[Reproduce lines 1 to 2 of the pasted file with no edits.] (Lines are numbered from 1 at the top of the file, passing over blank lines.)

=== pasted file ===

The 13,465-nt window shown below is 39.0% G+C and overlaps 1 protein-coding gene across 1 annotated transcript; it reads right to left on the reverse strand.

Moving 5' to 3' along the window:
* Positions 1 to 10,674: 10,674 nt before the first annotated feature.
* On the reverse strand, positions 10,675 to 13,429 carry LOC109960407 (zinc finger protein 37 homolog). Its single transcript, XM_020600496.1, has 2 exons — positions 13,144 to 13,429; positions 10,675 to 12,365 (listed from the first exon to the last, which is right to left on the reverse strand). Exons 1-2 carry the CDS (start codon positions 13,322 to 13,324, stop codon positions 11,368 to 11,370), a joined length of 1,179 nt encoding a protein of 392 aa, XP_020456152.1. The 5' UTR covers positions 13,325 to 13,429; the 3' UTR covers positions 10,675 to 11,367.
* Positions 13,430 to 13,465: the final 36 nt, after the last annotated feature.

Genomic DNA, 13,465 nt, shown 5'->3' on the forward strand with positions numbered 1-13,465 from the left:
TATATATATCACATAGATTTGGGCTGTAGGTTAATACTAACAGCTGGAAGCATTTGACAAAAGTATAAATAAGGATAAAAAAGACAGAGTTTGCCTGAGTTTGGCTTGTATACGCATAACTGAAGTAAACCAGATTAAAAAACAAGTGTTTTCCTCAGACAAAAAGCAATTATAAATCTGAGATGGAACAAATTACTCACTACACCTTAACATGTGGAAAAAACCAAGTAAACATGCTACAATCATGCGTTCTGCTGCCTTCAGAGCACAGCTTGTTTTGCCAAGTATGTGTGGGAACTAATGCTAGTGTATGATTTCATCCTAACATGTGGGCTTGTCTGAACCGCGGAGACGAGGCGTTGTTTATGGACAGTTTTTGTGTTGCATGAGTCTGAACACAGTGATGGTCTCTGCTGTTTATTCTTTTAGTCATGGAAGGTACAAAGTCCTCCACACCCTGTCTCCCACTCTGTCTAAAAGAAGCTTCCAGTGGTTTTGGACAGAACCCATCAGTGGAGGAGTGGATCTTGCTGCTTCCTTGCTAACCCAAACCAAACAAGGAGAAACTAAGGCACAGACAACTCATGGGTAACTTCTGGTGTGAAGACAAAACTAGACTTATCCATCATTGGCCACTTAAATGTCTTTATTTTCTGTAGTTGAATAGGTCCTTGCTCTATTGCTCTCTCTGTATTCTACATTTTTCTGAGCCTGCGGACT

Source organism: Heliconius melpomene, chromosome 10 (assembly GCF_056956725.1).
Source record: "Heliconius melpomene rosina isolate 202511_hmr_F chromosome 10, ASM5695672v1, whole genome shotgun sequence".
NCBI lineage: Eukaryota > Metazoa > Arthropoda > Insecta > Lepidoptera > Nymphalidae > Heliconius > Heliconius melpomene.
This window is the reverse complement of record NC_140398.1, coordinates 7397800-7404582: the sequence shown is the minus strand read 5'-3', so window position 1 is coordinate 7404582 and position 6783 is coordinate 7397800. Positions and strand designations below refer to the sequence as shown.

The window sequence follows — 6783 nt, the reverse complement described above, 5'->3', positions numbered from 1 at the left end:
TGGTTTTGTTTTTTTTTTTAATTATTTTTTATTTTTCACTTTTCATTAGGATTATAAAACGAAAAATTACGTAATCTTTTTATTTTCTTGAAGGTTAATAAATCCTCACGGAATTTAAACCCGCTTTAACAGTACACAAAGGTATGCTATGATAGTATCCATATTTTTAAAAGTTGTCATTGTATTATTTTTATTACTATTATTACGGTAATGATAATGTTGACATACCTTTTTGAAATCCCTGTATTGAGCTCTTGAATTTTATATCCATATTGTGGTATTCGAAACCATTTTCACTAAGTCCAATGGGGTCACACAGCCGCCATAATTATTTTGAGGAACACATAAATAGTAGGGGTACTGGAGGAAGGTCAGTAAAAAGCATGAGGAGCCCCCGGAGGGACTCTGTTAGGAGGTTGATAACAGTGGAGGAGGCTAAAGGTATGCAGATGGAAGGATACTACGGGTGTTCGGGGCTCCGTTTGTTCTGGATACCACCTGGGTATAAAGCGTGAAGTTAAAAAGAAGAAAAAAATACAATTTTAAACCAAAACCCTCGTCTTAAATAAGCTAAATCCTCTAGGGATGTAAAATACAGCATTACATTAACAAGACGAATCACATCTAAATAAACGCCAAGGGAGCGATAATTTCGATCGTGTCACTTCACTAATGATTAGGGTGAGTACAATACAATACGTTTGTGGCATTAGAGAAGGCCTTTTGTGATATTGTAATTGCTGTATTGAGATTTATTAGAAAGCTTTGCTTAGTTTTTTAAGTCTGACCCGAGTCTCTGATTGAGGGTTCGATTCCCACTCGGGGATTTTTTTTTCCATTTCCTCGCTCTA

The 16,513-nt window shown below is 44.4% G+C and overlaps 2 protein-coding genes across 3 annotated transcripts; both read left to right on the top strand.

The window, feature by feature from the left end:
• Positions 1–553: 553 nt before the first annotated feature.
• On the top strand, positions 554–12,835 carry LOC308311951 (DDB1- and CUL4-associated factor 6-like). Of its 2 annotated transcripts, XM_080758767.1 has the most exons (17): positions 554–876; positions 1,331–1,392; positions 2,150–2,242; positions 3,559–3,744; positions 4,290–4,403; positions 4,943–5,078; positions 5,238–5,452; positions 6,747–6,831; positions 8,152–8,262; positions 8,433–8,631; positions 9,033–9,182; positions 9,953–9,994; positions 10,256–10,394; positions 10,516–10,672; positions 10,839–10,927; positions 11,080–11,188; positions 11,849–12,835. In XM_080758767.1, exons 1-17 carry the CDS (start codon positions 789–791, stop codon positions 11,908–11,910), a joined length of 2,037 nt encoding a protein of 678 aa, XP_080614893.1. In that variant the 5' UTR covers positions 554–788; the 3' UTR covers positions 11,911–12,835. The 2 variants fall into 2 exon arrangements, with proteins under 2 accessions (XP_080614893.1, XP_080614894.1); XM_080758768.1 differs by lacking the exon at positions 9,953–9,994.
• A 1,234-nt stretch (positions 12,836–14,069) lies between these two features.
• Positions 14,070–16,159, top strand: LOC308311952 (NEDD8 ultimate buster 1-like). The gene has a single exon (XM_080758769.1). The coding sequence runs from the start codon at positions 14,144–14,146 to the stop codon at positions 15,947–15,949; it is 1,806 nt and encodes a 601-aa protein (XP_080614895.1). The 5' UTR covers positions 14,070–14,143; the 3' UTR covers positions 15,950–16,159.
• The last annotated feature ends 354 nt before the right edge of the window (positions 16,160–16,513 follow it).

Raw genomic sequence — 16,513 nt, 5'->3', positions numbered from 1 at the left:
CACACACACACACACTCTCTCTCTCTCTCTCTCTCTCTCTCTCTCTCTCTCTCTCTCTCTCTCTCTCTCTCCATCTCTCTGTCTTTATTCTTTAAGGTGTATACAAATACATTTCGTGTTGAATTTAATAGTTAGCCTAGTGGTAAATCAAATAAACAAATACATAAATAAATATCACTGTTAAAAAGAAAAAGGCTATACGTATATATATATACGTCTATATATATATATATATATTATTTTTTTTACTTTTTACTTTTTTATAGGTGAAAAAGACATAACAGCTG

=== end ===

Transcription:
The 13,465-nt window shown below is 39.0% G+C and overlaps 1 protein-coding gene across 1 annotated transcript; it reads right to left on the reverse strand.

Moving 5' to 3' along the window: